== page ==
By the time you retire, there's a very good chance that you'll be reliant on Social Security income in some capacity. According to national pollster Gallup, 89% of non-retirees believe they'll need Social Security income to make ends meet.
As for official data from the Social Security Administration (SSA), 62% of today's retirees lean on the program to supply at least half of their monthly income, while some 34% of retired workers effectively depend on Social Security for all (90%-100%) of their income. We can safely say that without this guaranteed payout, the elderly poverty rate would be considerably higher than it is now.
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What's also interesting about Social Security's average retired worker benefit is that, at least on a nominal basis, it's not that big. According to the SSA's monthly snapshot from April 2018, the average retired worker received $1,411.07 a month, or $16,933 a year. Even though it might not seem like a lot, this is above the federal poverty level of $12,140 in 2018, and it demonstrates the importance the retirement benefit has played in helping lay a financial foundation for our nation's retirees.
These states have the lowest average Social Security retirement benefits
However, if we were to examine the average Social Security retirement benefit on a state-by-state basis, we'd see quite the variance. Earlier this month, we examined those states paying the most to retired workers, and noted that the average New Jersey retiree, who's collecting an average of $1,553.63 a month, nets $1,711 extra per year over the national average.
Today, we're going to take a look at the 10 states with the lowest average Social Security retirement benefit, based on data released by the SSA in April 2018.
- Louisiana: $1,311.72
- Maine: $1,314.22
- Mississippi: $1,319.06
- New Mexico: $1,323.16
- Montana: $1,331.30
- Arkansas: $1,333.93
- South Dakota: $1,336.28
- Kentucky: $1,340.30
- Alaska: $1,343.39
- North Dakota: $1,344.48
In total, the average retired worker in 28 out of 50 U.S. states is receiving less than the national average retirement benefit, as of April 2018. In Louisiana, the average retiree is taking home around $2,900 a year less than the average retired worker in New Jersey. Likewise, Louisiana's retired workers are netting Social Security income that's about $100 a month below the national average, or about $1,200 a year.
Why these states are lagging
As was the case with for the states with the highest average benefit, the biggest differentiating factor for the states with the lowest average retirement benefit is earnings. Though there are more than a half-dozen factors that can ultimately impact your Social Security take-home, your wage income is a major component. The SSA takes your 35 highest-earning, inflation-adjusted years into account when determining your retirement benefit at full retirement age. Essentially, the more you make per year, up to the maximum taxable earnings cap, the more you'll be paid by Social Security when you retire.
According to 2015 median household income data from the U.S. Census Bureau, Louisiana, New Mexico, Kentucky, Arkansas, and Mississippi were five of the bottom seven states in median household income. If people are earning less per year than the national average, it would only make sense that their Social Security payouts are lower during retirement.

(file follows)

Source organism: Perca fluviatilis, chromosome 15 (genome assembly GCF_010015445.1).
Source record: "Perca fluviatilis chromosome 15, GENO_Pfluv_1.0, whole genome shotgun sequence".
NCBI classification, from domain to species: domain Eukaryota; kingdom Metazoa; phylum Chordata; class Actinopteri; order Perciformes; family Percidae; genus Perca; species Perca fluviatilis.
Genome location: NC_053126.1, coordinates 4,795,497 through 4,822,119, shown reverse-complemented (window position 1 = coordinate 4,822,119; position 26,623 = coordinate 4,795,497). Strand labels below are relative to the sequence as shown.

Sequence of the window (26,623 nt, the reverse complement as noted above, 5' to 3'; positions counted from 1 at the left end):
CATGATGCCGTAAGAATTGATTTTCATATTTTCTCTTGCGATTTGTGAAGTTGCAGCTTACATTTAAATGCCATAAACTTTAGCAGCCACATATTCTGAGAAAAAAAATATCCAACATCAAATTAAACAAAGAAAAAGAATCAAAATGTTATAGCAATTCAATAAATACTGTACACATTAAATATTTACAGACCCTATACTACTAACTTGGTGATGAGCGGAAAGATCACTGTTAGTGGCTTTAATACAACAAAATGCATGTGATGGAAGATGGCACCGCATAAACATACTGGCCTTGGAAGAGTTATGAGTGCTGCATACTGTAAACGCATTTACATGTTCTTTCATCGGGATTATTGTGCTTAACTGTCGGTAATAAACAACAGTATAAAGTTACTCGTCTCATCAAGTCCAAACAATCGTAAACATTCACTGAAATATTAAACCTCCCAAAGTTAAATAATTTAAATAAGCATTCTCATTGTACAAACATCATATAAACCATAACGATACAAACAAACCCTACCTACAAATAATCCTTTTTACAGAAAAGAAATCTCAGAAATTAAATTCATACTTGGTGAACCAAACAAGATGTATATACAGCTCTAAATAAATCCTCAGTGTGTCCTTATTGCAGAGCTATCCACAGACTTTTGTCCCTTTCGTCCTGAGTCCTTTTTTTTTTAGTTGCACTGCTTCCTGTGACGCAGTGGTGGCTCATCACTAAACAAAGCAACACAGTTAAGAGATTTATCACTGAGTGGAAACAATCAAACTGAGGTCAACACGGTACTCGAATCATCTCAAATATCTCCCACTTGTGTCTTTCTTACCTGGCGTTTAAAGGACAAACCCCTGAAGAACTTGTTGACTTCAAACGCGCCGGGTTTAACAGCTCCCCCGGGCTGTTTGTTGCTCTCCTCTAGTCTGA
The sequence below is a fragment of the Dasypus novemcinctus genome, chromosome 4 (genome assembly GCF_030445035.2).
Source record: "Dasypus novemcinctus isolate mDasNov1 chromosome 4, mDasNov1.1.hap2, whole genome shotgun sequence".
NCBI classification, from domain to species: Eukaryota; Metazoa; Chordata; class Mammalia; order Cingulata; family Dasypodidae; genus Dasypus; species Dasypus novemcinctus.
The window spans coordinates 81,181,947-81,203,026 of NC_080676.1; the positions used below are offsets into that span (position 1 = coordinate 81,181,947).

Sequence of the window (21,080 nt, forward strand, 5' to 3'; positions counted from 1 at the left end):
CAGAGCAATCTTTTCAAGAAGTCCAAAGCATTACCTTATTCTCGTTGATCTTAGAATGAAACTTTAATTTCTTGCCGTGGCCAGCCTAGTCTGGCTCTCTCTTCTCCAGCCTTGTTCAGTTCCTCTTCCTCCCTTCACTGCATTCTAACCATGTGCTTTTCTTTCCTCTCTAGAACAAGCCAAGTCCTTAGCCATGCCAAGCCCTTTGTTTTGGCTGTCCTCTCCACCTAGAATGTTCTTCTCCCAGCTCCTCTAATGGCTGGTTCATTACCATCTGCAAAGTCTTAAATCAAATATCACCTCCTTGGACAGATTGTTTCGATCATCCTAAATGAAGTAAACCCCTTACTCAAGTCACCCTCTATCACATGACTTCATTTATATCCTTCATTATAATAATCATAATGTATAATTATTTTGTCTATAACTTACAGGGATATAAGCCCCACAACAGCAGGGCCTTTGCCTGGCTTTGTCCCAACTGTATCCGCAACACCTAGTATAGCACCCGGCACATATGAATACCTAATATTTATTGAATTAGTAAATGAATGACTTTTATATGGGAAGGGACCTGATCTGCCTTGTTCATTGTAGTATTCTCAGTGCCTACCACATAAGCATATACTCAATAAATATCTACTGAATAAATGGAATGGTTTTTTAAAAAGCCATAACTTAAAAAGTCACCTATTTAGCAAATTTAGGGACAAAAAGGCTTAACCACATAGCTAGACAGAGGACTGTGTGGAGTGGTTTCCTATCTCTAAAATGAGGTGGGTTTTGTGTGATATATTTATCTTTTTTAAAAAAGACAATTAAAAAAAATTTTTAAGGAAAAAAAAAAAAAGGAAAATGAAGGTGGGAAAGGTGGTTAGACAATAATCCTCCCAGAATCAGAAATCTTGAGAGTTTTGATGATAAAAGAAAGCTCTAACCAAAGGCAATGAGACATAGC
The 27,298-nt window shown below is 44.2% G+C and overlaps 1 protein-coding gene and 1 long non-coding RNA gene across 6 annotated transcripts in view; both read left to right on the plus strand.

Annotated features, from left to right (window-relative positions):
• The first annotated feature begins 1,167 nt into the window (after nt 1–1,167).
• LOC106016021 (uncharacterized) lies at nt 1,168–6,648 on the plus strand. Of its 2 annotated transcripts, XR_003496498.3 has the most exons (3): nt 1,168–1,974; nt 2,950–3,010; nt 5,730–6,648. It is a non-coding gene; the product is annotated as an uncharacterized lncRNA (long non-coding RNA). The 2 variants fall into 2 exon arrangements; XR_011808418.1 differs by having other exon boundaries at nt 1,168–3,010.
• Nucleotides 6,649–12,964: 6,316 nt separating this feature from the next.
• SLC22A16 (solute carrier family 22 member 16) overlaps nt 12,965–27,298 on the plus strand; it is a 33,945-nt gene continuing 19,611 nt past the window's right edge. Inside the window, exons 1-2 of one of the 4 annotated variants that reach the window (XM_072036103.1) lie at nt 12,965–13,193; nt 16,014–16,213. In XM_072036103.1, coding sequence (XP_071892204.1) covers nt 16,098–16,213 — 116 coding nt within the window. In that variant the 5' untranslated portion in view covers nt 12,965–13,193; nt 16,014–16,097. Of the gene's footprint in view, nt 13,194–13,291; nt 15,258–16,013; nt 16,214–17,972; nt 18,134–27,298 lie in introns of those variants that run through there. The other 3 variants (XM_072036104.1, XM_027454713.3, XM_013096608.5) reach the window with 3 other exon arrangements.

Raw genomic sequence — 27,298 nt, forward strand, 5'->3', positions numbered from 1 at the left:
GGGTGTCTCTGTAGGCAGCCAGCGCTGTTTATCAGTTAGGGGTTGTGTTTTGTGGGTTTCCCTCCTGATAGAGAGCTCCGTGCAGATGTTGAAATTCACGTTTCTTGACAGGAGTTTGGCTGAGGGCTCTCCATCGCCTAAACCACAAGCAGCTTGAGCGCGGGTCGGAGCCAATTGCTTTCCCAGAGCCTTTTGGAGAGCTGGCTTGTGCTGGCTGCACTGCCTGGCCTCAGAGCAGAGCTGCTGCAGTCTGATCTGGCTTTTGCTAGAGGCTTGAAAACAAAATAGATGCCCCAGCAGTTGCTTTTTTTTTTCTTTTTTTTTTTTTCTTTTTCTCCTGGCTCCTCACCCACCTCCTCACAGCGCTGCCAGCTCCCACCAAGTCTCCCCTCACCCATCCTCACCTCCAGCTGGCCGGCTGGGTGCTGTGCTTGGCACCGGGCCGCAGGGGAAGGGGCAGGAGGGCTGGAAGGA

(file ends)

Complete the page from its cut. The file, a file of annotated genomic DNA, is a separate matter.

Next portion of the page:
Cost of living may also be playing a critical role. If a retired worker has earned less than the national average over their lifetime, it may make sense to seek out a place to retire where cost-of-living standards are low. In other words, San Francisco and New York City probably aren't reasonable retirement destinations.
With the exception of Alaska, the other nine states listed above have a Regional Price Parity Index reading of less than 100, as of 2015, according to the U.S. Bureau of Economic Analysis. With regional price parity equating to 100, it means these states tends to be a few percentage points, to a double-digit percentage, cheaper than the national average. In other words, retirees are able to make their Social Security dollars stretch farther in these states, so this could be why so many lower lifetime-income workers flock to them.
As for the anomaly that is Alaska, its inclusion might be best explained by the fact that it's the only U.S. state that has no sales or income tax. That might be just enough of a lure to attract lower-income retirees.
Looking at the big picture
However, current and future retirees should understand that this list doesn't define what they're capable of. For instance, if you live in Louisiana, you aren't doomed to receive $100 a month less than the national average when you claim Social Security. Everything is based on your income and work history, your birth year, and your claiming age.
Though you can't do anything about when you're born -- your birth year determines your full retirement age, which is when you're able to receive 100% of your retirement benefit -- you certainly have control over your wage income, the years you work, and when you file for benefits. Adjusting these variables can have a big impact on what the program pays you when you retire. All things being equal -- earnings, work history, and birth year -- a person claiming benefits at age 70 can net up to a 76% higher monthly payout than someone claiming retirement benefits as early as possible at age 62.
Ultimately, averages are just that... averages. It's what you make of your own work and earnings history that matters.
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